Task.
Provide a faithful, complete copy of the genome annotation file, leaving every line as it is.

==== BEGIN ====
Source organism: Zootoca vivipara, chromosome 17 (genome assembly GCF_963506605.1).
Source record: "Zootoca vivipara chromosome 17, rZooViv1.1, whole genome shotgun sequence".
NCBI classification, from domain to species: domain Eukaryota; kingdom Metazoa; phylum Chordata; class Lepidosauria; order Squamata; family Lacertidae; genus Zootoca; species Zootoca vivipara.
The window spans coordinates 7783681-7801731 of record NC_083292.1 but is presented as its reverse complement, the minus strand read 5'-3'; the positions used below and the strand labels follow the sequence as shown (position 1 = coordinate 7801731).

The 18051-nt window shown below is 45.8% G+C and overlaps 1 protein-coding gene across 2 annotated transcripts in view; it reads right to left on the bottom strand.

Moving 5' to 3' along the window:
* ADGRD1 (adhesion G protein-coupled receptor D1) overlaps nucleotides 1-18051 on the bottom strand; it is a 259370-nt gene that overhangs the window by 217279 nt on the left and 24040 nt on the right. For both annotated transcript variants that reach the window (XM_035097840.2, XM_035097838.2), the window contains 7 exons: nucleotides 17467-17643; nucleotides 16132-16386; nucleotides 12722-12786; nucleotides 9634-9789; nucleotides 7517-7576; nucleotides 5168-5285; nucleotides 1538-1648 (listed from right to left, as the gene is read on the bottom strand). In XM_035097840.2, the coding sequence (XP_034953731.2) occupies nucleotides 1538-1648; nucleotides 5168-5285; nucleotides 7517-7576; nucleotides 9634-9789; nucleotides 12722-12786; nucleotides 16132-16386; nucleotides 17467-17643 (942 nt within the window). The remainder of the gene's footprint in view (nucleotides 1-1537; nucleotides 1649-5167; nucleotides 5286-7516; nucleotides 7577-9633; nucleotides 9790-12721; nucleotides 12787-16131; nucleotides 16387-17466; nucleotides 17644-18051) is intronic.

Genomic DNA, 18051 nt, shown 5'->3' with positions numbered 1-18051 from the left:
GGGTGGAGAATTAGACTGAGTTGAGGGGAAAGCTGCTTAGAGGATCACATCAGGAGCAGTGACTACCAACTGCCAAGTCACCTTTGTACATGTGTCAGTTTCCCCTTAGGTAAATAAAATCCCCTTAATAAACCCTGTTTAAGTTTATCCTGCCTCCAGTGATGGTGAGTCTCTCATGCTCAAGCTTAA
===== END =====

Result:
Source organism: Zootoca vivipara, chromosome 17 (genome assembly GCF_963506605.1).
Source record: "Zootoca vivipara chromosome 17, rZooViv1.1, whole genome shotgun sequence".
NCBI classification, from domain to species: domain Eukaryota; kingdom Metazoa; phylum Chordata; class Lepidosauria; order Squamata; family Lacertidae; genus Zootoca; species Zootoca vivipara.
The window spans coordinates 7783681-7801731 of record NC_083292.1 but is presented as its reverse complement, the minus strand read 5'-3'; the positions used below and the strand labels follow the sequence as shown (position 1 = coordinate 7801731).

The 18051-nt window shown below is 45.8% G+C and overlaps 1 protein-coding gene across 2 annotated transcripts in view; it reads right to left on the bottom strand.

Moving 5' to 3' along the window:
* ADGRD1 (adhesion G protein-coupled receptor D1) overlaps nucleotides 1-18051 on the bottom strand; it is a 259370-nt gene that overhangs the window by 217279 nt on the left and 24040 nt on the right. For both annotated transcript variants that reach the window (XM_035097840.2, XM_035097838.2), the window contains 7 exons: nucleotides 17467-17643; nucleotides 16132-16386; nucleotides 12722-12786; nucleotides 9634-9789; nucleotides 7517-7576; nucleotides 5168-5285; nucleotides 1538-1648 (listed from right to left, as the gene is read on the bottom strand). In XM_035097840.2, the coding sequence (XP_034953731.2) occupies nucleotides 1538-1648; nucleotides 5168-5285; nucleotides 7517-7576; nucleotides 9634-9789; nucleotides 12722-12786; nucleotides 16132-16386; nucleotides 17467-17643 (942 nt within the window). The remainder of the gene's footprint in view (nucleotides 1-1537; nucleotides 1649-5167; nucleotides 5286-7516; nucleotides 7577-9633; nucleotides 9790-12721; nucleotides 12787-16131; nucleotides 16387-17466; nucleotides 17644-18051) is intronic.

Genomic DNA, 18051 nt, shown 5'->3' with positions numbered 1-18051 from the left:
GGGTGGAGAATTAGACTGAGTTGAGGGGAAAGCTGCTTAGAGGATCACATCAGGAGCAGTGACTACCAACTGCCAAGTCACCTTTGTACATGTGTCAGTTTCCCCTTAGGTAAATAAAATCCCCTTAATAAACCCTGTTTAAGTTTATCCTGCCTCCAGTGATGGTGAGTCTCTCATGCTCAAGCTTAA